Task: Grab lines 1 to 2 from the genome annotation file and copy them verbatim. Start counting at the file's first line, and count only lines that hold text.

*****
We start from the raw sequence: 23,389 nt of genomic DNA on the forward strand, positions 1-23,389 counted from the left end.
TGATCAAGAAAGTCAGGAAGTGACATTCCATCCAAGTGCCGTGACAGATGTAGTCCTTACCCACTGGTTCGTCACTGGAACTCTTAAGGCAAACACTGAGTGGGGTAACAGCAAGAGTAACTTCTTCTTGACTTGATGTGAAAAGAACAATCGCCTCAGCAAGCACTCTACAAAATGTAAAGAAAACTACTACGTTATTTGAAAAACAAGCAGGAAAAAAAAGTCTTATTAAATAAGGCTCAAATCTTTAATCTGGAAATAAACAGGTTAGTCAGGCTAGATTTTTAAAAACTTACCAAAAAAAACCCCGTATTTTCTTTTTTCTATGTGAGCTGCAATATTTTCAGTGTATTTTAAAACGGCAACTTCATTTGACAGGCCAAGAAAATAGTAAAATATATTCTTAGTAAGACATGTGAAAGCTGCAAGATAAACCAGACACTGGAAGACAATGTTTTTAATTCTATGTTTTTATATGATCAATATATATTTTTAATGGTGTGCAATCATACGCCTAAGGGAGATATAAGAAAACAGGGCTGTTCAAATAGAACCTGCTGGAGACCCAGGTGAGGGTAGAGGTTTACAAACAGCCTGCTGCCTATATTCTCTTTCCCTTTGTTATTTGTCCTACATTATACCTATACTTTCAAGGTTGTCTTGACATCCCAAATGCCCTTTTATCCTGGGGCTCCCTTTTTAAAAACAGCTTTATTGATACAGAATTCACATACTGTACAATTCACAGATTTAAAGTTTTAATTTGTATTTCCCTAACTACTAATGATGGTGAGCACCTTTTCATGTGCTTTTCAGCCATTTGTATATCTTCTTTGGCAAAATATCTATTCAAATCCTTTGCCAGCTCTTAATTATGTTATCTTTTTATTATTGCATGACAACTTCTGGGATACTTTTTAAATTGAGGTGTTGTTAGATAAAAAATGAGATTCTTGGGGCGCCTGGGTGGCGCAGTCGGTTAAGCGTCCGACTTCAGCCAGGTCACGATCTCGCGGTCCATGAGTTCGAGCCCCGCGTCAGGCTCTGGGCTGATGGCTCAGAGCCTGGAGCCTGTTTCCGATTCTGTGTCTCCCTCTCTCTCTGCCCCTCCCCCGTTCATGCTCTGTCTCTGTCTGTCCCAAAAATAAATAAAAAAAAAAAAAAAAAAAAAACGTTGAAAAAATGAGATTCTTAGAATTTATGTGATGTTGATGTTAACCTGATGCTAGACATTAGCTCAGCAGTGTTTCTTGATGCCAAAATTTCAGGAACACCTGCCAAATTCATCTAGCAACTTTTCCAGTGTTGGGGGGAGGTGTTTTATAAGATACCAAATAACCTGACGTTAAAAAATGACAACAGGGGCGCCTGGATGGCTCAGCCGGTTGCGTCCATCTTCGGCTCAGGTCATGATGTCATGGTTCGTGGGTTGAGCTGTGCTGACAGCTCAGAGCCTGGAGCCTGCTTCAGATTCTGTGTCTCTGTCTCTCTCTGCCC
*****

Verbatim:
We start from the raw sequence: 23,389 nt of genomic DNA on the forward strand, positions 1-23,389 counted from the left end.
TGATCAAGAAAGTCAGGAAGTGACATTCCATCCAAGTGCCGTGACAGATGTAGTCCTTACCCACTGGTTCGTCACTGGAACTCTTAAGGCAAACACTGAGTGGGGTAACAGCAAGAGTAACTTCTTCTTGACTTGATGTGAAAAGAACAATCGCCTCAGCAAGCACTCTACAAAATGTAAAGAAAACTACTACGTTATTTGAAAAACAAGCAGGAAAAAAAAGTCTTATTAAATAAGGCTCAAATCTTTAATCTGGAAATAAACAGGTTAGTCAGGCTAGATTTTTAAAAACTTACCAAAAAAAACCCCGTATTTTCTTTTTTCTATGTGAGCTGCAATATTTTCAGTGTATTTTAAAACGGCAACTTCATTTGACAGGCCAAGAAAATAGTAAAATATATTCTTAGTAAGACATGTGAAAGCTGCAAGATAAACCAGACACTGGAAGACAATGTTTTTAATTCTATGTTTTTATATGATCAATATATATTTTTAATGGTGTGCAATCATACGCCTAAGGGAGATATAAGAAAACAGGGCTGTTCAAATAGAACCTGCTGGAGACCCAGGTGAGGGTAGAGGTTTACAAACAGCCTGCTGCCTATATTCTCTTTCCCTTTGTTATTTGTCCTACATTATACCTATACTTTCAAGGTTGTCTTGACATCCCAAATGCCCTTTTATCCTGGGGCTCCCTTTTTAAAAACAGCTTTATTGATACAGAATTCACATACTGTACAATTCACAGATTTAAAGTTTTAATTTGTATTTCCCTAACTACTAATGATGGTGAGCACCTTTTCATGTGCTTTTCAGCCATTTGTATATCTTCTTTGGCAAAATATCTATTCAAATCCTTTGCCAGCTCTTAATTATGTTATCTTTTTATTATTGCATGACAACTTCTGGGATACTTTTTAAATTGAGGTGTTGTTAGATAAAAAATGAGATTCTTGGGGCGCCTGGGTGGCGCAGTCGGTTAAGCGTCCGACTTCAGCCAGGTCACGATCTCGCGGTCCATGAGTTCGAGCCCCGCGTCAGGCTCTGGGCTGATGGCTCAGAGCCTGGAGCCTGTTTCCGATTCTGTGTCTCCCTCTCTCTCTGCCCCTCCCCCGTTCATGCTCTGTCTCTGTCTGTCCCAAAAATAAATAAAAAAAAAAAAAAAAAAAAAACGTTGAAAAAATGAGATTCTTAGAATTTATGTGATGTTGATGTTAACCTGATGCTAGACATTAGCTCAGCAGTGTTTCTTGATGCCAAAATTTCAGGAACACCTGCCAAATTCATCTAGCAACTTTTCCAGTGTTGGGGGGAGGTGTTTTATAAGATACCAAATAACCTGACGTTAAAAAATGACAACAGGGGCGCCTGGATGGCTCAGCCGGTTGCGTCCATCTTCGGCTCAGGTCATGATGTCATGGTTCGTGGGTTGAGCTGTGCTGACAGCTCAGAGCCTGGAGCCTGCTTCAGATTCTGTGTCTCTGTCTCTCTCTGCCC